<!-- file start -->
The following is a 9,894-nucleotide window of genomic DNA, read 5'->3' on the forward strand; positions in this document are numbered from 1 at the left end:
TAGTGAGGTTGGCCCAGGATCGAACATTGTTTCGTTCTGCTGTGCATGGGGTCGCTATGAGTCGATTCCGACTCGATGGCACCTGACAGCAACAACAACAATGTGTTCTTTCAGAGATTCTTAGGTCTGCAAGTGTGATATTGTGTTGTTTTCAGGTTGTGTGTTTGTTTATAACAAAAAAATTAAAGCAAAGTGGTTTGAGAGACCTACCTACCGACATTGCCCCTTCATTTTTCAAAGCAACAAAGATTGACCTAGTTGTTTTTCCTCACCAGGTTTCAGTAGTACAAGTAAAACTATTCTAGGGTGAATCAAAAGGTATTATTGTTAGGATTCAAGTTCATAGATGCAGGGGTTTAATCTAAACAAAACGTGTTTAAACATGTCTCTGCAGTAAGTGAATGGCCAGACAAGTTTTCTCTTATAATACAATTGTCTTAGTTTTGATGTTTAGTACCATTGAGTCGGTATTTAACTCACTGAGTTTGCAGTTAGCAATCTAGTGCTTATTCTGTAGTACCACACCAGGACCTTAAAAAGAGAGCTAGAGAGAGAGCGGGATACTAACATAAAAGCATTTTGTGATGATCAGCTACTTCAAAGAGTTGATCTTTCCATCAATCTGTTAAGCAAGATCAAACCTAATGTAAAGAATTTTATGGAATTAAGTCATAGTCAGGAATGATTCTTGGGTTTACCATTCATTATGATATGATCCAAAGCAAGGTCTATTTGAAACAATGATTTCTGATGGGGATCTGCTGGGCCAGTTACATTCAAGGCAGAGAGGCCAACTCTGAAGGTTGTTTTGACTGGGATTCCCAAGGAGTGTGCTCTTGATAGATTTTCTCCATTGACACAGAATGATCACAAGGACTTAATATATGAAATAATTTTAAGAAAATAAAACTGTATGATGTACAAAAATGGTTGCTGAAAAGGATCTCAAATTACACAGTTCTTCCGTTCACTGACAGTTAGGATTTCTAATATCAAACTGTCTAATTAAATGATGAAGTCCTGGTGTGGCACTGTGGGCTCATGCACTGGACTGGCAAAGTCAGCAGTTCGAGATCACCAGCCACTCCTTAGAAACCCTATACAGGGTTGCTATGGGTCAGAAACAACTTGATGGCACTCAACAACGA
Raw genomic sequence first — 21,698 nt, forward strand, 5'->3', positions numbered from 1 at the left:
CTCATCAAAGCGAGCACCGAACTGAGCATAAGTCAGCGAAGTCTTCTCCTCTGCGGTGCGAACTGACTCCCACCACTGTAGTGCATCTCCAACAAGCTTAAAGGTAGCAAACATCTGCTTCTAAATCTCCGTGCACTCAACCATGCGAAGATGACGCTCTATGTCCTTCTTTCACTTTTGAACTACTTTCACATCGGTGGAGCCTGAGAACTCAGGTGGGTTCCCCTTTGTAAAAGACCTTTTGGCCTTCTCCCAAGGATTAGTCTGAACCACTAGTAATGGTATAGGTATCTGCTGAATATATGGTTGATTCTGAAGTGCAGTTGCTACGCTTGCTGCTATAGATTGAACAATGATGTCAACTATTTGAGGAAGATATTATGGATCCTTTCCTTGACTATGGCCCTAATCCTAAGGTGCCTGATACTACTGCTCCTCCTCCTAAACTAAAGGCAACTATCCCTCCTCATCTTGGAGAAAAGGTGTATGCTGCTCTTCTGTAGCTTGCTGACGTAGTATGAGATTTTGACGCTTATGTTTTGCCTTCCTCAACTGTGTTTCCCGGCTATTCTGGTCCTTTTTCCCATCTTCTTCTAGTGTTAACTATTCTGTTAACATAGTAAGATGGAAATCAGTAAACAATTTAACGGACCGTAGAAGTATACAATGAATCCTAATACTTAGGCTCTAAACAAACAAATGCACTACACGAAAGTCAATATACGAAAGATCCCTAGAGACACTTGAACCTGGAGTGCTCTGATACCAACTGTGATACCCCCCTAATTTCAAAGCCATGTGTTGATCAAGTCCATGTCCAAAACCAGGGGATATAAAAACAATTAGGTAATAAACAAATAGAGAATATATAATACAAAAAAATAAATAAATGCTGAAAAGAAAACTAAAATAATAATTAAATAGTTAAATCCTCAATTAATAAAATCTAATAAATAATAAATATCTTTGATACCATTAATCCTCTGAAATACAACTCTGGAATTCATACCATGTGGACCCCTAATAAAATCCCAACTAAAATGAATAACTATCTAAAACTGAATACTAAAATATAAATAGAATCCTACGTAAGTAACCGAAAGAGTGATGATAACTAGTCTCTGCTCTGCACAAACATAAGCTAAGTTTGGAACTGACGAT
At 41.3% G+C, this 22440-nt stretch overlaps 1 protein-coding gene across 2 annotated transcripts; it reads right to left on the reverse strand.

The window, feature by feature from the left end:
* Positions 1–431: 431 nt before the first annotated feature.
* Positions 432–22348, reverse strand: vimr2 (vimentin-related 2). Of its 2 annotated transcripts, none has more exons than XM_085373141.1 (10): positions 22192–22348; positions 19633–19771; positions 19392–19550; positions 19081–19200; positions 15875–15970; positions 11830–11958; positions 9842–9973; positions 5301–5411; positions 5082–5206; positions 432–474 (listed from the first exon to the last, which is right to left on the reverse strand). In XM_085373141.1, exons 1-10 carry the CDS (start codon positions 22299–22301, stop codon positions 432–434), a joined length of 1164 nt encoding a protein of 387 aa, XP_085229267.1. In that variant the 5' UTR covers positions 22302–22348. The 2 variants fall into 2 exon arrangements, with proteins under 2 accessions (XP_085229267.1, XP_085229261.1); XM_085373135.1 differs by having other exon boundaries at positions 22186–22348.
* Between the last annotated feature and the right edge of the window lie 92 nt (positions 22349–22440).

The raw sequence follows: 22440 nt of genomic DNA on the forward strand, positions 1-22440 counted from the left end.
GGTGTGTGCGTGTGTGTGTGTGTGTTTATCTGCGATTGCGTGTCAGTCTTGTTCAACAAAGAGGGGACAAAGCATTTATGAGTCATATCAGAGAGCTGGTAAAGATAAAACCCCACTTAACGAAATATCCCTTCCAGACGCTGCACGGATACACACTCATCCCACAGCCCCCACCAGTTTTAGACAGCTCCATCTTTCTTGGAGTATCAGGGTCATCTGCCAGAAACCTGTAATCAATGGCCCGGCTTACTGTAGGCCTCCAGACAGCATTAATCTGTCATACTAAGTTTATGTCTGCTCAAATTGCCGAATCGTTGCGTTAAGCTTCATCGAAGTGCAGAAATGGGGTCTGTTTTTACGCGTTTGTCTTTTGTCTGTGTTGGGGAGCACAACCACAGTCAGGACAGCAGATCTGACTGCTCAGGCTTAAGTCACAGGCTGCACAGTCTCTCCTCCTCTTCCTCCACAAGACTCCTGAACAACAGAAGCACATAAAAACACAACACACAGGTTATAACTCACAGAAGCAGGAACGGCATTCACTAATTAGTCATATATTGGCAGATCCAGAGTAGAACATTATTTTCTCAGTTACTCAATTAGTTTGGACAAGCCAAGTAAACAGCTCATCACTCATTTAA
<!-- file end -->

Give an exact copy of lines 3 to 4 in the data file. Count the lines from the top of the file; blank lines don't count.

Raw genomic sequence first — 21,698 nt, forward strand, 5'->3', positions numbered from 1 at the left:
CTCATCAAAGCGAGCACCGAACTGAGCATAAGTCAGCGAAGTCTTCTCCTCTGCGGTGCGAACTGACTCCCACCACTGTAGTGCATCTCCAACAAGCTTAAAGGTAGCAAACATCTGCTTCTAAATCTCCGTGCACTCAACCATGCGAAGATGACGCTCTATGTCCTTCTTTCACTTTTGAACTACTTTCACATCGGTGGAGCCTGAGAACTCAGGTGGGTTCCCCTTTGTAAAAGACCTTTTGGCCTTCTCCCAAGGATTAGTCTGAACCACTAGTAATGGTATAGGTATCTGCTGAATATATGGTTGATTCTGAAGTGCAGTTGCTACGCTTGCTGCTATAGATTGAACAATGATGTCAACTATTTGAGGAAGATATTATGGATCCTTTCCTTGACTATGGCCCTAATCCTAAGGTGCCTGATACTACTGCTCCTCCTCCTAAACTAAAGGCAACTATCCCTCCTCATCTTGGAGAAAAGGTGTATGCTGCTCTTCTGTAGCTTGCTGACGTAGTATGAGATTTTGACGCTTATGTTTTGCCTTCCTCAACTGTGTTTCCCGGCTATTCTGGTCCTTTTTCCCATCTTCTTCTAGTGTTAACTATTCTGTTAACATAGTAAGATGGAAATCAGTAAACAATTTAACGGACCGTAGAAGTATACAATGAATCCTAATACTTAGGCTCTAAACAAACAAATGCACTACACGAAAGTCAATATACGAAAGATCCCTAGAGACACTTGAACCTGGAGTGCTCTGATACCAACTGTGATACCCCCCTAATTTCAAAGCCATGTGTTGATCAAGTCCATGTCCAAAACCAGGGGATATAAAAACAATTAGGTAATAAACAAATAGAGAATATATAATACAAAAAAATAAATAAATGCTGAAAAGAAAACTAAAATAATAATTAAATAGTTAAATCCTCAATTAATAAAATCTAATAAATAATAAATATCTTTGATACCATTAATCCTCTGAAATACAACTCTGGAATTCATACCATGTGGACCCCTAATAAAATCCCAACTAAAATGAATAACTATCTAAAACTGAATACTAAAATATAAATAGAATCCTACGTAAGTAACCGAAAGAGTGATGATAACTAGTCTCTGCTCTGCACAAACATAAGCTAAGTTTGGAACTGACGAT